Whistleblowing and How CPAs Can Help Shine a Light on Financial Crimes

Jennifer Lynch, MBA, CPA, CMA, CFE, CFI, CBV, ABV is a qualified expert witness in the field of forensic and investigative accounting and is the principal forensic accountant of Lynch & Associates. Along with being a CPA, CMA, she is also a Certified Fraud Examiner, Certified Forensic Investigator and a Chartered Business Valuator and holds an MBA from the Schulich School of Business. Jennifer is a professor at York University’s MFAc program.

We asked Jennifer about whistleblowing financial crimes and how CPAs can support these efforts.

Jennifer standing up holding a mic and talking

How did you start your career and get to where you are today?

I started my forensic accounting career by chance. I came to Canada in 2003 as an international exchange student. Upon graduation from my BA in Economics in 2005, I obtained a job at a boutique forensic accounting firm. I was referred to this job by my friend whose father, the owner, was looking for a junior assistant.

What originally interested you in forensic accounting and whistleblowing?

Growing up, I always had a strong desire for justice and to help those who are vulnerable. I want to uncover the truth and make positive changes in the world. After witnessing firsthand and hearing about unethical and illegal activities, I felt motivated by a sense of responsibility to report them. I think this career is meaningful and creates value to our society.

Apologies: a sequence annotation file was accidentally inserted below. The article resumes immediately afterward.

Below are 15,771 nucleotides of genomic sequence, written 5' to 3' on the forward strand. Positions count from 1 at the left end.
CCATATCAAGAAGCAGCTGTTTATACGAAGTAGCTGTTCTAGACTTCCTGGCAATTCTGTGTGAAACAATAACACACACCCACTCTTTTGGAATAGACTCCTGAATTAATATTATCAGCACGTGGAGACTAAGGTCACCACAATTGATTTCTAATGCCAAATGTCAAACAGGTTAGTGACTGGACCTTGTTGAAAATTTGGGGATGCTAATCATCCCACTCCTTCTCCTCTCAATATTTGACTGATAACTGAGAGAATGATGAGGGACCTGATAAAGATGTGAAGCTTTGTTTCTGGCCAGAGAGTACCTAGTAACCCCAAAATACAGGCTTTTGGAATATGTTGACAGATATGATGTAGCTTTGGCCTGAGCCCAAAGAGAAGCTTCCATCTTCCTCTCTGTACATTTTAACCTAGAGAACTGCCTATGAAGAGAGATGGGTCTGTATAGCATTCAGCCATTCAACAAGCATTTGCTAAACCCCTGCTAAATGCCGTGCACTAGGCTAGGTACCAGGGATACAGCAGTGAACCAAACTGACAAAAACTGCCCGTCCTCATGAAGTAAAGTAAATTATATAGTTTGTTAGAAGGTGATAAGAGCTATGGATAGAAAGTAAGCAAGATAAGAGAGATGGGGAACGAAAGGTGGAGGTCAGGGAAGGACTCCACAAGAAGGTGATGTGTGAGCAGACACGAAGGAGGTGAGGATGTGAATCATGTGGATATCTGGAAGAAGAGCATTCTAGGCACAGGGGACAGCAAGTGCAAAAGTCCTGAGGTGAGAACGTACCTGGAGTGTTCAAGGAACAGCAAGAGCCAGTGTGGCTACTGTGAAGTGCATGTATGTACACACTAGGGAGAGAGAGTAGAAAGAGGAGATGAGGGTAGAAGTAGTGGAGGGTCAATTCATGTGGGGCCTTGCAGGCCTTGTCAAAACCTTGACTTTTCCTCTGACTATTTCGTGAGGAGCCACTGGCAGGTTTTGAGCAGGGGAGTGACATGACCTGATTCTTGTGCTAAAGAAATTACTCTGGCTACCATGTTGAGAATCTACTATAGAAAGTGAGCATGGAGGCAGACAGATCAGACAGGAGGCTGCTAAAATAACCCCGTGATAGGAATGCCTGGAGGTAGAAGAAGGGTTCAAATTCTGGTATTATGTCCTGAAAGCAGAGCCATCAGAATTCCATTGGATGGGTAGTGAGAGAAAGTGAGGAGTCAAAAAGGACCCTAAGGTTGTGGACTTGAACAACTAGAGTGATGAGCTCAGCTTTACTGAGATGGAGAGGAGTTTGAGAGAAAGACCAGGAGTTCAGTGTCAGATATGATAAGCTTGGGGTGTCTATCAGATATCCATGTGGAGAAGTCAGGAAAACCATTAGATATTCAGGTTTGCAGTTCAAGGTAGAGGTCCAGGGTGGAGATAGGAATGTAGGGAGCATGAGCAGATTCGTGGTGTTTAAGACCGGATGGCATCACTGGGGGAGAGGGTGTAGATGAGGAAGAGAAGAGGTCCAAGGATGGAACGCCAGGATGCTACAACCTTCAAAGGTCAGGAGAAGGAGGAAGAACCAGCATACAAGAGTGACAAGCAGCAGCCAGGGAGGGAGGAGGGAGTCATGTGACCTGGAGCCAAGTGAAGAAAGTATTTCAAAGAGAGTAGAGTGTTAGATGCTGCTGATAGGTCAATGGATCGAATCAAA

What do you think the biggest risk is for whistleblowers?

Becoming a whistleblower is not an easy decision to make. Whistleblowers often face retaliation or legal action from their employer or other implicated parties. They may even face physical harm or threats. They can be isolated from their colleagues, feel financial strain from losing their job and potential legal fees and find it difficult finding new employment because other companies may know what they’ve done.

But whistleblowers speak up because they want to make a positive change in the world and protect the public. So, they’re often considered heroes and gain respect and recognition from the public for their bravery and integrity.

Despite the risks, whistleblowers can try to protect themselves. They can find information by reviewing their employment contract and policies and contacting government agencies. For example, the Ontario Securities Commission (OSC) and Financial Services Regulatory Authority of Ontario (FSRA) have whistleblower guidance. The OSC also rewards up to $5 million for tips that lead to enforcement action. Whistleblowers may also have protection under the Public Servants Disclosure Protection Act. Unfortunately, sometimes these laws may not provide sufficient protections, so they should turn to legal organizations and lawyers who specialize in whistleblowing law and non-profit organizations.

How can CPAs support whistleblowers?